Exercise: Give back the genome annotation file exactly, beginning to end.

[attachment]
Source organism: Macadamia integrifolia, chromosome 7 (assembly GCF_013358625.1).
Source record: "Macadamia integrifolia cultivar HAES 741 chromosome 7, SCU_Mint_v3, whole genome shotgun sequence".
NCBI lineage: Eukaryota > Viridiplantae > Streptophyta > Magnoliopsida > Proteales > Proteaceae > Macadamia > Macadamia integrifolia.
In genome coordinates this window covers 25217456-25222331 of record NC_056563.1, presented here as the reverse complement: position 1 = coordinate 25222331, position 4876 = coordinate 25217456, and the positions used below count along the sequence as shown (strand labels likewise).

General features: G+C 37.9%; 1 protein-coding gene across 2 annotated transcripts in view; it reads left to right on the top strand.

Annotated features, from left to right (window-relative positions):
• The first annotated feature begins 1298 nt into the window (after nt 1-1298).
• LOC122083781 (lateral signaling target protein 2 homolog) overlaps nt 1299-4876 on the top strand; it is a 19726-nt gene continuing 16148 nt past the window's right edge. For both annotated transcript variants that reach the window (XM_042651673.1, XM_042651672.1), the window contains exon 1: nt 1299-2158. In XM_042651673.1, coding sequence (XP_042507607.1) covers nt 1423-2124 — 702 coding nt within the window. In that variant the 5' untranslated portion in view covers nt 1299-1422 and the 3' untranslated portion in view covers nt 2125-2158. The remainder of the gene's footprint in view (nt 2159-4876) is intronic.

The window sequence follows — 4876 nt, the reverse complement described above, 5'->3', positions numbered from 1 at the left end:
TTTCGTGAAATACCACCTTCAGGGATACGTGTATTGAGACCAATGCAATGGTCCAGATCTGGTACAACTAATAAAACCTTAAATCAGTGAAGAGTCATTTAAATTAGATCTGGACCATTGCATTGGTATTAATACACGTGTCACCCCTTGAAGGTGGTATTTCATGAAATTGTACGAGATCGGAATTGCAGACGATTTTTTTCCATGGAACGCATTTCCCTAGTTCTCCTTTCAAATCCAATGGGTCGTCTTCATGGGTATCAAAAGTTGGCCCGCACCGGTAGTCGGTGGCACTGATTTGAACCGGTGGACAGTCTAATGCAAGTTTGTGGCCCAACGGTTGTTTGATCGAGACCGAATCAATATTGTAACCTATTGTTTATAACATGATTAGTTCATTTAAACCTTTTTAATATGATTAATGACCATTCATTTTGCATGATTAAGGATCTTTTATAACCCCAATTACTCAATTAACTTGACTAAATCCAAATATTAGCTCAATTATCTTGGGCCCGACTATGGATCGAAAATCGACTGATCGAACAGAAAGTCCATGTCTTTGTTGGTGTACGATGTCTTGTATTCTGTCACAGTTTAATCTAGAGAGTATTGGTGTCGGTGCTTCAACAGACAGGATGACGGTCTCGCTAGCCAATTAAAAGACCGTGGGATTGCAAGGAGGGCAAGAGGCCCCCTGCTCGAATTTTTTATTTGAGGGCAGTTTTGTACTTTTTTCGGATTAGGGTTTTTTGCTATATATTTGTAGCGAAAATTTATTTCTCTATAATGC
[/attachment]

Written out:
Source organism: Macadamia integrifolia, chromosome 7 (assembly GCF_013358625.1).
Source record: "Macadamia integrifolia cultivar HAES 741 chromosome 7, SCU_Mint_v3, whole genome shotgun sequence".
NCBI lineage: Eukaryota > Viridiplantae > Streptophyta > Magnoliopsida > Proteales > Proteaceae > Macadamia > Macadamia integrifolia.
In genome coordinates this window covers 25217456-25222331 of record NC_056563.1, presented here as the reverse complement: position 1 = coordinate 25222331, position 4876 = coordinate 25217456, and the positions used below count along the sequence as shown (strand labels likewise).

General features: G+C 37.9%; 1 protein-coding gene across 2 annotated transcripts in view; it reads left to right on the top strand.

Annotated features, from left to right (window-relative positions):
• The first annotated feature begins 1298 nt into the window (after nt 1-1298).
• LOC122083781 (lateral signaling target protein 2 homolog) overlaps nt 1299-4876 on the top strand; it is a 19726-nt gene continuing 16148 nt past the window's right edge. For both annotated transcript variants that reach the window (XM_042651673.1, XM_042651672.1), the window contains exon 1: nt 1299-2158. In XM_042651673.1, coding sequence (XP_042507607.1) covers nt 1423-2124 — 702 coding nt within the window. In that variant the 5' untranslated portion in view covers nt 1299-1422 and the 3' untranslated portion in view covers nt 2125-2158. The remainder of the gene's footprint in view (nt 2159-4876) is intronic.

The window sequence follows — 4876 nt, the reverse complement described above, 5'->3', positions numbered from 1 at the left end:
TTTCGTGAAATACCACCTTCAGGGATACGTGTATTGAGACCAATGCAATGGTCCAGATCTGGTACAACTAATAAAACCTTAAATCAGTGAAGAGTCATTTAAATTAGATCTGGACCATTGCATTGGTATTAATACACGTGTCACCCCTTGAAGGTGGTATTTCATGAAATTGTACGAGATCGGAATTGCAGACGATTTTTTTCCATGGAACGCATTTCCCTAGTTCTCCTTTCAAATCCAATGGGTCGTCTTCATGGGTATCAAAAGTTGGCCCGCACCGGTAGTCGGTGGCACTGATTTGAACCGGTGGACAGTCTAATGCAAGTTTGTGGCCCAACGGTTGTTTGATCGAGACCGAATCAATATTGTAACCTATTGTTTATAACATGATTAGTTCATTTAAACCTTTTTAATATGATTAATGACCATTCATTTTGCATGATTAAGGATCTTTTATAACCCCAATTACTCAATTAACTTGACTAAATCCAAATATTAGCTCAATTATCTTGGGCCCGACTATGGATCGAAAATCGACTGATCGAACAGAAAGTCCATGTCTTTGTTGGTGTACGATGTCTTGTATTCTGTCACAGTTTAATCTAGAGAGTATTGGTGTCGGTGCTTCAACAGACAGGATGACGGTCTCGCTAGCCAATTAAAAGACCGTGGGATTGCAAGGAGGGCAAGAGGCCCCCTGCTCGAATTTTTTATTTGAGGGCAGTTTTGTACTTTTTTCGGATTAGGGTTTTTTGCTATATATTTGTAGCGAAAATTTATTTCTCTATAATGC